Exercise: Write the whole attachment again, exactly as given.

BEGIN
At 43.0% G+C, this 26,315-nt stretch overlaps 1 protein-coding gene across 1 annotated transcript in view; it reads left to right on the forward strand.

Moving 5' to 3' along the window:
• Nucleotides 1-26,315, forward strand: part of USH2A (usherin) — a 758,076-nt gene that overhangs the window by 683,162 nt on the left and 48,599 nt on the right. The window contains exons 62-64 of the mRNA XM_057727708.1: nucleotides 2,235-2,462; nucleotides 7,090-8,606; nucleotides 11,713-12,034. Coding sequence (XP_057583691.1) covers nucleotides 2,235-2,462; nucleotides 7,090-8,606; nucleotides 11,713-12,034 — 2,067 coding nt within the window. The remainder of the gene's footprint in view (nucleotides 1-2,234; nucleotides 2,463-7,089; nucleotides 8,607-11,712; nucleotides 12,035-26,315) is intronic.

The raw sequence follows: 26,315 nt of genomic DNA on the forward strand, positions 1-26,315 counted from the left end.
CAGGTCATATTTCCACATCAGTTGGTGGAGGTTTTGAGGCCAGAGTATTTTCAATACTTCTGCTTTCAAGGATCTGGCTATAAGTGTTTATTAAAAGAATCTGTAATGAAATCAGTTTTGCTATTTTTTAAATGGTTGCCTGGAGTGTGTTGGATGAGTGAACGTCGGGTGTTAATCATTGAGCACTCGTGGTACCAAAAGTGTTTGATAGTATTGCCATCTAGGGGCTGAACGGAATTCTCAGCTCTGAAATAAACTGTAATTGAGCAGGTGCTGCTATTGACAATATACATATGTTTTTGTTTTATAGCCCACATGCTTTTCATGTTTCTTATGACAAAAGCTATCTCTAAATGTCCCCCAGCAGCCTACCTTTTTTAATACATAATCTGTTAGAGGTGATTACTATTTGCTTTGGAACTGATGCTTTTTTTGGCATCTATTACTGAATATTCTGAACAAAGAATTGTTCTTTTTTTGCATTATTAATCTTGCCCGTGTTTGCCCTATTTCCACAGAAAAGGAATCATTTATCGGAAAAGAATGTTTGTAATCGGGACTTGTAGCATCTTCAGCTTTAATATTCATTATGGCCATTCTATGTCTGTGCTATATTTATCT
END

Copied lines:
At 43.0% G+C, this 26,315-nt stretch overlaps 1 protein-coding gene across 1 annotated transcript in view; it reads left to right on the forward strand.

Moving 5' to 3' along the window:
• Nucleotides 1-26,315, forward strand: part of USH2A (usherin) — a 758,076-nt gene that overhangs the window by 683,162 nt on the left and 48,599 nt on the right. The window contains exons 62-64 of the mRNA XM_057727708.1: nucleotides 2,235-2,462; nucleotides 7,090-8,606; nucleotides 11,713-12,034. Coding sequence (XP_057583691.1) covers nucleotides 2,235-2,462; nucleotides 7,090-8,606; nucleotides 11,713-12,034 — 2,067 coding nt within the window. The remainder of the gene's footprint in view (nucleotides 1-2,234; nucleotides 2,463-7,089; nucleotides 8,607-11,712; nucleotides 12,035-26,315) is intronic.

The raw sequence follows: 26,315 nt of genomic DNA on the forward strand, positions 1-26,315 counted from the left end.
CAGGTCATATTTCCACATCAGTTGGTGGAGGTTTTGAGGCCAGAGTATTTTCAATACTTCTGCTTTCAAGGATCTGGCTATAAGTGTTTATTAAAAGAATCTGTAATGAAATCAGTTTTGCTATTTTTTAAATGGTTGCCTGGAGTGTGTTGGATGAGTGAACGTCGGGTGTTAATCATTGAGCACTCGTGGTACCAAAAGTGTTTGATAGTATTGCCATCTAGGGGCTGAACGGAATTCTCAGCTCTGAAATAAACTGTAATTGAGCAGGTGCTGCTATTGACAATATACATATGTTTTTGTTTTATAGCCCACATGCTTTTCATGTTTCTTATGACAAAAGCTATCTCTAAATGTCCCCCAGCAGCCTACCTTTTTTAATACATAATCTGTTAGAGGTGATTACTATTTGCTTTGGAACTGATGCTTTTTTTGGCATCTATTACTGAATATTCTGAACAAAGAATTGTTCTTTTTTTGCATTATTAATCTTGCCCGTGTTTGCCCTATTTCCACAGAAAAGGAATCATTTATCGGAAAAGAATGTTTGTAATCGGGACTTGTAGCATCTTCAGCTTTAATATTCATTATGGCCATTCTATGTCTGTGCTATATTTATCT